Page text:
What is Subkeying?

Today I’m going to review Subkeying, and how it can be useful for grouping sets of crash reports.

Subkeying is an easy way of grouping a set of crash reports by something other than the top of the stack trace, as they would be grouped by default. It can be extremely useful when the default grouping contains a large number of crash reports with multiple code paths leading to a common crashing function.

In this case, a developer is likely more concerned about function calls lower in the stack trace, which were called prior to the crashing function. Subkeying allows developers to group program crashes at some arbitrary level in the stack trace.

Here’s an Example!

The classes Widget, Gizmo and Doohickey all implement the IPrintable interface. To fulfill the interface contract each class must implement the Print() method which returns void and takes no parameters.

Each implementation of Print() calls the System.Drawing.Image.Save() method in a way that causes a program crash. Each bug is a separate code path and in this instance, all paths cause a crash in the same method. BugSplat groups crashes under the line of code that triggered an unhandled exception.

The line in the call stack where the program crashed is also known as the “stack key”.

In this example our stack key is not terribly useful because the crash took place within System.Drawing.Image.Save(). Save() is a system method that can’t be changed and the actual bug was created earlier in the call stack. Since the Widget, Gizmo and Doohickey implementations of Print() call Save() differently it may not make sense to group all of the crashes under Save(). Developers might want to group the crashes by the Widget, Gizmo and Doohickey implementations.

User Story!

As a developer I want to group crashes by subkey so that I can more easily sort and manage my program’s crashes. Sorting program crashes brings visibility to problems customers are running into most often and allows developers to prioritize their fixes accordingly! The following crashes are from the AcmeSoftware sample application.

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Fig. 1 Sample crashes on the All page.

For applications that generate large crash volumes it may not be feasible to look at each crash individually. The Summary page provides an overview of the crashes. Notice the sample crashes are grouped together under a common stack key on the Summary page.

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Fig. 2 The crashes grouped on the Summary page

In this case the stack key is System.Drawing.Image.Save(). Clicking on the stack key loads the keycrash page. The keycrash page lists all of the crashes that share the System.Drawing.Image.Save() stack key.

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Fig. 3 The /keycrash page

Selecting the callstack explorer link provides an in depth look at each of the code paths that caused a program crash. The number next to each node represents how many crashes traveled through that line of code. Notice in fig. 4 that four crashes were caused by Doohickey.Print(), one crash was caused by Widget.Print() and one crash was caused by Gizmo.Print().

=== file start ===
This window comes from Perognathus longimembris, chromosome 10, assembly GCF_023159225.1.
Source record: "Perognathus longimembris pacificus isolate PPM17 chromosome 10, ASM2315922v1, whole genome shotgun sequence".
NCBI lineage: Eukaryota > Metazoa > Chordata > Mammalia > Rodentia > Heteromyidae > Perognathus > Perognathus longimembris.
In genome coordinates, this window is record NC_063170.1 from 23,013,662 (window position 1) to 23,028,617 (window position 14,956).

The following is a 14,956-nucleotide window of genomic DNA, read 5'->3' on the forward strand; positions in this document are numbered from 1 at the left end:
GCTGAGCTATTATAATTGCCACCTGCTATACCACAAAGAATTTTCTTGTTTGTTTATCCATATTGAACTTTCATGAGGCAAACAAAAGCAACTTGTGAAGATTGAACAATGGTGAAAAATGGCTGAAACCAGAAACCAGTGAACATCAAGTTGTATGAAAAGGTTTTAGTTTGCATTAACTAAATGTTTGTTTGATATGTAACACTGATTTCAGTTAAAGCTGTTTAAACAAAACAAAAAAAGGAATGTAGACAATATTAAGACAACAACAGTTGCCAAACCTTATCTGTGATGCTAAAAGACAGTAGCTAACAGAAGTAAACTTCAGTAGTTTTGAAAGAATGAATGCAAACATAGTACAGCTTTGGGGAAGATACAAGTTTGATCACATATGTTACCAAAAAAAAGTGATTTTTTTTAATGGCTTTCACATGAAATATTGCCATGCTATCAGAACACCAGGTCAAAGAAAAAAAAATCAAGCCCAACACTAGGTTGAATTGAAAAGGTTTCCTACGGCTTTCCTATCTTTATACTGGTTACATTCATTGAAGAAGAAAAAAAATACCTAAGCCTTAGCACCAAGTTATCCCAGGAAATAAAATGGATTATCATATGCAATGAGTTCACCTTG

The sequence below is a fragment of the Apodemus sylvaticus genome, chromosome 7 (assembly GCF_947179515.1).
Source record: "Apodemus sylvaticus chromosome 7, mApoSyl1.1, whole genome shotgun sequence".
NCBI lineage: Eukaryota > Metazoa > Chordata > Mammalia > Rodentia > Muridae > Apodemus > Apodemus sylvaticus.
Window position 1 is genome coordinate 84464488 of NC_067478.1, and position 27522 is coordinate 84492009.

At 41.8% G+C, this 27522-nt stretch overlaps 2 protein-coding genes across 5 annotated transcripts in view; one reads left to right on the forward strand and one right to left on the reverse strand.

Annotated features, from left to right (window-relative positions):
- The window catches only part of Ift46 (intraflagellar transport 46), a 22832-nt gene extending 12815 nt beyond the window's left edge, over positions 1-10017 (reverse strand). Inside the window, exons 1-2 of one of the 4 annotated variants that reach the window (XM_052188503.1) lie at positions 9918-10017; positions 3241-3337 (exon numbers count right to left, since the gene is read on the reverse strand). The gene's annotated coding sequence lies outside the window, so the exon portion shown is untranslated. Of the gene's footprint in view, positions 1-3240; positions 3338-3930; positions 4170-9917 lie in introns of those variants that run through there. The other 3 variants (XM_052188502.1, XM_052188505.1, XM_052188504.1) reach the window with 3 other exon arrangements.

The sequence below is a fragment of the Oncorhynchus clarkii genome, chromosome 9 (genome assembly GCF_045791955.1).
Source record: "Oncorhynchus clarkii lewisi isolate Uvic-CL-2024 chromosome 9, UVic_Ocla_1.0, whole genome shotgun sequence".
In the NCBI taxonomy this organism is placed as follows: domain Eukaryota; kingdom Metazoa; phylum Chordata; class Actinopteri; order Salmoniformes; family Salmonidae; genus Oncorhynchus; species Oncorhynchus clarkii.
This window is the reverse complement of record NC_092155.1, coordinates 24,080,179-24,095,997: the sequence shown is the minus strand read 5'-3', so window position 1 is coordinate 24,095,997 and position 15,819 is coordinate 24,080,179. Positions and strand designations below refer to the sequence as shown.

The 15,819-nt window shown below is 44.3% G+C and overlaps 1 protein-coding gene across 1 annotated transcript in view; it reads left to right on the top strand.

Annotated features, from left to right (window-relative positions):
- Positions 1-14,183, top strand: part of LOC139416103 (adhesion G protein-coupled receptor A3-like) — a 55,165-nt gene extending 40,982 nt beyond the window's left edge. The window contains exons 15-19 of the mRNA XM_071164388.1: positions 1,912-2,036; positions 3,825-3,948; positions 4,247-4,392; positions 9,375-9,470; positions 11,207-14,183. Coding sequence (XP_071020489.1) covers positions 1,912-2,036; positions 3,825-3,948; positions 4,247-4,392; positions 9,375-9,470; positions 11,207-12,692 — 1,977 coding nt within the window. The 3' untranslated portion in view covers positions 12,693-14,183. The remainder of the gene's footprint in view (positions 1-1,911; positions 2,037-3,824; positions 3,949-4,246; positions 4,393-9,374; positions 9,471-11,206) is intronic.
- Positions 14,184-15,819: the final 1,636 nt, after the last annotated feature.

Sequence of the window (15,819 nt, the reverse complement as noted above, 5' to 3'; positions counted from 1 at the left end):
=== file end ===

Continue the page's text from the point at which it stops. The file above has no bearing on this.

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Fig. 4 The Call Stack Explorer

The Call Stack Explorer helps you prioritize code paths, so that you can always address the most important first. In this case it makes sense to separate the crashes by Widget, Doohickey and Gizmo. Since Doohickey caused 4 crashes it may also make sense to address the crash in Doohickey.Print() before Widget.Print() or Gizmo.Print(). Clicking the Doohickey.Print() link in the tree loads the groupkey page.

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Fig. 5 The /groupkey page


In this case, clicking the Group Reports button creates subkey at the 4th level of the callstack. Browsing back to the Summary page will yield the following:

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Fig. 6 The Summary page after subkeying


That’s it! Navigating to any of those subkeys will display a more refined list of crashes. It is now possible to create 3 separate stack key defects,. Before subkeying all of the crashes would have been listed under a single stack key. Creating stack key defects is a better solution than addressing every crash individually. Note that the “stack key defect” link only shows up if you have configured defect tracking integration.

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Fig. 7 Create a Stack Key defect

It’s also possible to ungroup your subkeys. To do this, navigate to the callstack explorer page and select the top-most stack key. On the next page click the Group Reports button to regroup the reports at the default stack key.

I hope this tutorial was useful and informative! Thank you for choosing BugSplat, and happy hunting!

 

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